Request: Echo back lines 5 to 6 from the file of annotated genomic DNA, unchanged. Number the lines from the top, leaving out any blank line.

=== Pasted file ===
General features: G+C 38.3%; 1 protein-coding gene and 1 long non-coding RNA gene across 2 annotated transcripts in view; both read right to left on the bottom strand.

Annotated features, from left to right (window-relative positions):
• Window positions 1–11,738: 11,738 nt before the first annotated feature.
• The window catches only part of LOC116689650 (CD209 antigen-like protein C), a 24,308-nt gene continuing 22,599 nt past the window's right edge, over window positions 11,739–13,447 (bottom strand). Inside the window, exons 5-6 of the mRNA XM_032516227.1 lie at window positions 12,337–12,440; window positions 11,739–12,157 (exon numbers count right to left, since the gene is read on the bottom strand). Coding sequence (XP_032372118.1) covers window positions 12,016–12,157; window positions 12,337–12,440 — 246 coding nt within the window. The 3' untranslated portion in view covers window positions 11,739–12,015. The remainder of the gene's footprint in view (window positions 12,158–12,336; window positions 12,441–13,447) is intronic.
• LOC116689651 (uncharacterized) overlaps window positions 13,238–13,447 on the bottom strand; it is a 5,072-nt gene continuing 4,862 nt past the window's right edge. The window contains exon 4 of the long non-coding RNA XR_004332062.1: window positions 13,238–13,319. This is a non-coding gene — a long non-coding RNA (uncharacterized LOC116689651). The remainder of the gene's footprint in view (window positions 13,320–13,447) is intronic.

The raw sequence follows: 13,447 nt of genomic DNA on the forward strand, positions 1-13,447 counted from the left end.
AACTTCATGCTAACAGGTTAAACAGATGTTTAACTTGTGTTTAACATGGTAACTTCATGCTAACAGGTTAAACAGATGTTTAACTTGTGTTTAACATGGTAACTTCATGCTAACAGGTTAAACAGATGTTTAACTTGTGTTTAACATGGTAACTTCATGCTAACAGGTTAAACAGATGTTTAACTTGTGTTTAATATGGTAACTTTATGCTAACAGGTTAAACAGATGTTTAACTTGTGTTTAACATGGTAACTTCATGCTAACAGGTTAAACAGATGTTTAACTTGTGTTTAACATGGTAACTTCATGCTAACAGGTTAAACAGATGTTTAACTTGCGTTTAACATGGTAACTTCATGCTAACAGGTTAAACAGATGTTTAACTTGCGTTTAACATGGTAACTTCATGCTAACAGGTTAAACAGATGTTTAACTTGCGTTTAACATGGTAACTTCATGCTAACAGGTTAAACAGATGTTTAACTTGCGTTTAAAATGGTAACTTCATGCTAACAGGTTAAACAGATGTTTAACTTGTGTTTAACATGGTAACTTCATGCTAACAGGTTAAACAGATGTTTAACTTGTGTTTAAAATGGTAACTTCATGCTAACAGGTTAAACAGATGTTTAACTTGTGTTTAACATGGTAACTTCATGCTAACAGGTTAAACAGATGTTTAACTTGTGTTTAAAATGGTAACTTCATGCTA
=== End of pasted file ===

• LOC116689651 (uncharacterized) overlaps window positions 13,238–13,447 on the bottom strand; it is a 5,072-nt gene continuing 4,862 nt past the window's right edge. The window contains exon 4 of the long non-coding RNA XR_004332062.1: window positions 13,238–13,319. This is a non-coding gene — a long non-coding RNA (uncharacterized LOC116689651). The remainder of the gene's footprint in view (window positions 13,320–13,447) is intronic.

The raw sequence follows: 13,447 nt of genomic DNA on the forward strand, positions 1-13,447 counted from the left end.